WIPO Arbitration and Mediation Center

ADMINISTRATIVE PANEL DECISION

Priceline.com, LLC v. Steven Green

Case No. D2021-0082

1. The Parties

Complainant is Priceline.com, LLC, United States of America (“United States”), represented by Bryan Cave Leighton Paisner LLP, United States.

Respondent is Steven Green, United States.

2. The Domain Name and Registrar

The disputed domain name <fuckpriceline.com> (the “Domain Name”) is registered with GoDaddy.com, LLC (the “Registrar”).

3. Procedural History

The Complaint was filed with the WIPO Arbitration and Mediation Center (the “Center”) on January 12, 2021. On January 12, 2021, the Center transmitted by email to the Registrar a request for registrar verification in connection with the Domain Name. On January 13, 2021, the Registrar transmitted by email to the Center its verification response disclosing registrant and contact information for the Domain Name which differed from the named Respondent and contact information in the Complaint. The Center sent an email communication to Complainant on January 13, 2021, providing the registrant and contact information disclosed by the Registrar, and inviting Complainant to submit an amendment to the Complaint. Complainant filed an amended Complaint on January 17, 2021.

The Center verified that the Complaint, together with the amended Complaint, satisfied the formal requirements of the Uniform Domain Name Dispute Resolution Policy (the “Policy” or “UDRP”), the Rules for Uniform Domain Name Dispute Resolution Policy (the “Rules”), and the WIPO Supplemental Rules for Uniform Domain Name Dispute Resolution Policy (the “Supplemental Rules”).

In accordance with the Rules, paragraphs 2 and 4, the Center formally notified Respondent of the Complaint, and the proceedings commenced on January 18, 2021. In accordance with the Rules, paragraph 5, the due date for Response was February 7, 2021. Respondent did not submit any response. Accordingly, the Center notified Respondent’s default on February 8, 2021. Following the Center’s notice of Respondent’s default, Respondent sent three email communications to the Center on February 8, 2021.

The Center appointed Robert A. Badgley as the sole panelist in this matter on February 15, 2021. The Panel finds that it was properly constituted. The Panel has submitted the Statement of Acceptance and Declaration of Impartiality and Independence, as required by the Center to ensure compliance with the Rules, paragraph 7.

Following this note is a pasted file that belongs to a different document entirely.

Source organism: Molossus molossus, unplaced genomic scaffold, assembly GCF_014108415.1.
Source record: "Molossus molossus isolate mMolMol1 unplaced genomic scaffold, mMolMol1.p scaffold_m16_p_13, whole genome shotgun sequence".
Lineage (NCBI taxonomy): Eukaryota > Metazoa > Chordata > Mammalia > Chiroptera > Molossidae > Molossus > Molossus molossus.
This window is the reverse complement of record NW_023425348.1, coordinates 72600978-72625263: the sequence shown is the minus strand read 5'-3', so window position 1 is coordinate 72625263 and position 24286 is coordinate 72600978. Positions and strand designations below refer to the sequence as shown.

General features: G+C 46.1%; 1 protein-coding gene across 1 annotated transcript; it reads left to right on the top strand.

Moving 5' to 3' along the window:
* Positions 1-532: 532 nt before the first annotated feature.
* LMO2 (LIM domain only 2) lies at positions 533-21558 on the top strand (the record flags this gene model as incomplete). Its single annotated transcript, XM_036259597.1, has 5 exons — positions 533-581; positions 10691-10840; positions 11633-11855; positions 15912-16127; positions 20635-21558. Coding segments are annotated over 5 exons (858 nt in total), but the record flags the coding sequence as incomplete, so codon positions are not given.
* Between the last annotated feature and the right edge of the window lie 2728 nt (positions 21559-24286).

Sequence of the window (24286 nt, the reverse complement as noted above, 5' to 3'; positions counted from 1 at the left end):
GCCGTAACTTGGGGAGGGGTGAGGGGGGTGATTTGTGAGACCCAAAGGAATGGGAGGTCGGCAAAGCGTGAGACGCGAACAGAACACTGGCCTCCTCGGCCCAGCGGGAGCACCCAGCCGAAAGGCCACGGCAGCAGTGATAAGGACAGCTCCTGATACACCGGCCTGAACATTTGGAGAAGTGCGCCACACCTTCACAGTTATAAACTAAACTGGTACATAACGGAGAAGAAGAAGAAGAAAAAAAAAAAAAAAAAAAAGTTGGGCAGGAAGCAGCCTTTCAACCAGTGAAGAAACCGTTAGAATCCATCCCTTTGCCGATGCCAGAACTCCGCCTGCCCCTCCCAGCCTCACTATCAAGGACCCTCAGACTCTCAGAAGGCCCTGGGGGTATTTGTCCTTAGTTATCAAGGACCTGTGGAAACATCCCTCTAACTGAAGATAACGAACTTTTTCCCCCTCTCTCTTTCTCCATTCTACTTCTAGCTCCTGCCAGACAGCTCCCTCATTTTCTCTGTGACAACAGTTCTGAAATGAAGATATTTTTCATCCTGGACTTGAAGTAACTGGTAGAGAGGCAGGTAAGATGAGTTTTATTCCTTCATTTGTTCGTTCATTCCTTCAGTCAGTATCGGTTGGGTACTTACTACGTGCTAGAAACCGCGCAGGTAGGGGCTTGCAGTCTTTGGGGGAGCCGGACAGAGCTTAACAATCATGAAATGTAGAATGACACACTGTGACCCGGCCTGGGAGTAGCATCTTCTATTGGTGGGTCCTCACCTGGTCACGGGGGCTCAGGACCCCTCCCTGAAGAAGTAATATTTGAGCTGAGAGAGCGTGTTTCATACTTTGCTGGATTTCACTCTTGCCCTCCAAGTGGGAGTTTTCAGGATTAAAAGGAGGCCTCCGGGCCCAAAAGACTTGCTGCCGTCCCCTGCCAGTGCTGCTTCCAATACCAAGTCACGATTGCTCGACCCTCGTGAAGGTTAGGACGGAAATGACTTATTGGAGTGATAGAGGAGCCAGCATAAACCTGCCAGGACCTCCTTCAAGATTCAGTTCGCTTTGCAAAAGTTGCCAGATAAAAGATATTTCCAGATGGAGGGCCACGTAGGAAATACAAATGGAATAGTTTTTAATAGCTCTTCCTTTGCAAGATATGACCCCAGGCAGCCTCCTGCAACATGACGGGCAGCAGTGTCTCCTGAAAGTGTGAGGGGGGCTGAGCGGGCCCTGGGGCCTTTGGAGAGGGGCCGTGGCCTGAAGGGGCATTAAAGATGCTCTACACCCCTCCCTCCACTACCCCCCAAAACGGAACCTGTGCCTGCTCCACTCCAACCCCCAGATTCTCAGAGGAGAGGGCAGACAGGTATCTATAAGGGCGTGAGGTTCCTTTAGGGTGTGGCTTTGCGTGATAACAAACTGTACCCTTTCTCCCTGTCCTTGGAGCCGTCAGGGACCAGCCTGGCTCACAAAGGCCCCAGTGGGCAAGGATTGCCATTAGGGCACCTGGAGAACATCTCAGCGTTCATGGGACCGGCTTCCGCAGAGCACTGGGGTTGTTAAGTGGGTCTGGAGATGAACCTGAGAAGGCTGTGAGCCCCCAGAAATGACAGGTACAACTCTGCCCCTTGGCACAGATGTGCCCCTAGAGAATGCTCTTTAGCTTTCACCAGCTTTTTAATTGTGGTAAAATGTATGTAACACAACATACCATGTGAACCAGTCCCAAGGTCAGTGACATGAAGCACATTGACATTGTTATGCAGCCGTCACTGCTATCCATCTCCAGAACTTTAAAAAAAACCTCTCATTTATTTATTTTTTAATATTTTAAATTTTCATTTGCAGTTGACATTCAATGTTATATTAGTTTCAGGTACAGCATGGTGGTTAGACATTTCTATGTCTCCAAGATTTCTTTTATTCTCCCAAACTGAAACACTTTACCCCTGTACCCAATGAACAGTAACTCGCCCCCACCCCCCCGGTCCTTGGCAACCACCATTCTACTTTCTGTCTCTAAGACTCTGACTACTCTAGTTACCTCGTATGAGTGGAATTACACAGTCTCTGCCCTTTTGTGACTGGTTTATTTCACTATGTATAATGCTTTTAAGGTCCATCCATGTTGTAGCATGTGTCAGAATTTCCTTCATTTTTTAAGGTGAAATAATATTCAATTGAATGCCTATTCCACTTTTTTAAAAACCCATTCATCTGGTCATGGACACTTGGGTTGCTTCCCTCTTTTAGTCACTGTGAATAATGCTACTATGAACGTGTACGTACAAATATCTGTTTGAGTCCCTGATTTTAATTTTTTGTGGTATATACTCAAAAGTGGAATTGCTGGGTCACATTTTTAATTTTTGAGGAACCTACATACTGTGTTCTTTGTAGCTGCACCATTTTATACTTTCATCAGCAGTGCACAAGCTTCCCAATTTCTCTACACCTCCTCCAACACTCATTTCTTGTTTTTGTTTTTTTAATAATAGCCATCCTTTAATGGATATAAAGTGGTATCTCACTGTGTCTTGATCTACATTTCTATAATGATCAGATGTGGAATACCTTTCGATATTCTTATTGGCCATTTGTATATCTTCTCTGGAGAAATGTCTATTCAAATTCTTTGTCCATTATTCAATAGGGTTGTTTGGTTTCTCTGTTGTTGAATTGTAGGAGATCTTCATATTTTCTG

4. Factual Background

Complainant has been an online travel booking service for more than 20 years. The PRICELINE mark has been used in commerce to identify and distinguish Complainant’s online services, which allow consumers to book flights, hotels, rental cars, and so forth at Complainant’s main website, “www.priceline.com”. The PRICELINE mark has been registered in numerous jurisdictions, including United States Patent and Trademark Office Reg. No. 2,272,659, registered on August 24, 1999, in connection with “travel agency services”. Complainant enjoys a fairly significant market share in the online travel booking sphere, with more than 100 million airplane tickets sold since 1997, and an average of 2.5 million hotel room nights booked per month. The Panel has no difficulty characterizing PRICELINE as a well-known trademark in the United States.

The Domain Name was created on November 14, 2020. The Domain Name resolves to a parking page which features various hyperlinks to third-party commercial sites, such as “Orbitz Car Rental”, “Expedia Hotel”, and other travel-booking services in direct competition with Complainant. The parking page also states: “Interested in fuckpriceline.com? Our Domain Broker Service may be able to get it for you. Find out how”.

5. Parties’ Contentions

A. Complainant

Complainant asserts that it has established all three elements required under the Policy for a transfer of the Domain Name.

B. Respondent